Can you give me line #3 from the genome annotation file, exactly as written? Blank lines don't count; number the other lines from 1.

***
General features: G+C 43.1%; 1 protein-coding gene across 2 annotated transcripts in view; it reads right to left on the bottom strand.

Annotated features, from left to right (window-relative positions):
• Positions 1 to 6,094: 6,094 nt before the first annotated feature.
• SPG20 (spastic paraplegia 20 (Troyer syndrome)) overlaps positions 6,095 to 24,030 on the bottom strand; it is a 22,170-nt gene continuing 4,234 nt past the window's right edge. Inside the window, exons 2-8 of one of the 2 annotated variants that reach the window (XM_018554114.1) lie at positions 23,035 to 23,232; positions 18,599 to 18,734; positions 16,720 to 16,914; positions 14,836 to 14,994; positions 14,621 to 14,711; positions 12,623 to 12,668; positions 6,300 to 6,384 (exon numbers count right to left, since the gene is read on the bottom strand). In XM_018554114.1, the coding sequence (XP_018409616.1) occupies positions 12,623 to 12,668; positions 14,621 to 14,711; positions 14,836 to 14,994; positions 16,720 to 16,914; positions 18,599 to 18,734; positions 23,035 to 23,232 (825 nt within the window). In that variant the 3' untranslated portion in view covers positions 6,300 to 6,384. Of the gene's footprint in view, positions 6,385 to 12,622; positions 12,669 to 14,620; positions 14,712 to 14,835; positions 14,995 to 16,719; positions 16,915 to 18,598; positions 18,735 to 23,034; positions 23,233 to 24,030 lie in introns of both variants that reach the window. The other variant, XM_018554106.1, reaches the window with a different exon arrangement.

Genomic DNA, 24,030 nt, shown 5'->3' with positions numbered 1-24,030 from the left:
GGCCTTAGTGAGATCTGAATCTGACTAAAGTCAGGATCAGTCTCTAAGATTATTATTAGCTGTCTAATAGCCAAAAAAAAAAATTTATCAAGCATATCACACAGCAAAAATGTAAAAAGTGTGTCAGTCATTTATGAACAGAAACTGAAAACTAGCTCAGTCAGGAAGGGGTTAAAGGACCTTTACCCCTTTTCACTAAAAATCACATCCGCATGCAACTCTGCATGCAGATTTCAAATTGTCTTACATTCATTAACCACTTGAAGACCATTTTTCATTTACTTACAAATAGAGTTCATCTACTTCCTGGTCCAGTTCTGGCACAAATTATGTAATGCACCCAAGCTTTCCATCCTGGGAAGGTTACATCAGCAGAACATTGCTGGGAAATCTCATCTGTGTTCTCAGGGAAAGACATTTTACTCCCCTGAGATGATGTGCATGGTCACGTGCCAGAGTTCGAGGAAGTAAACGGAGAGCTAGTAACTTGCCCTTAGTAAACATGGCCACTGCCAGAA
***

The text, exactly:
• Positions 1 to 6,094: 6,094 nt before the first annotated feature.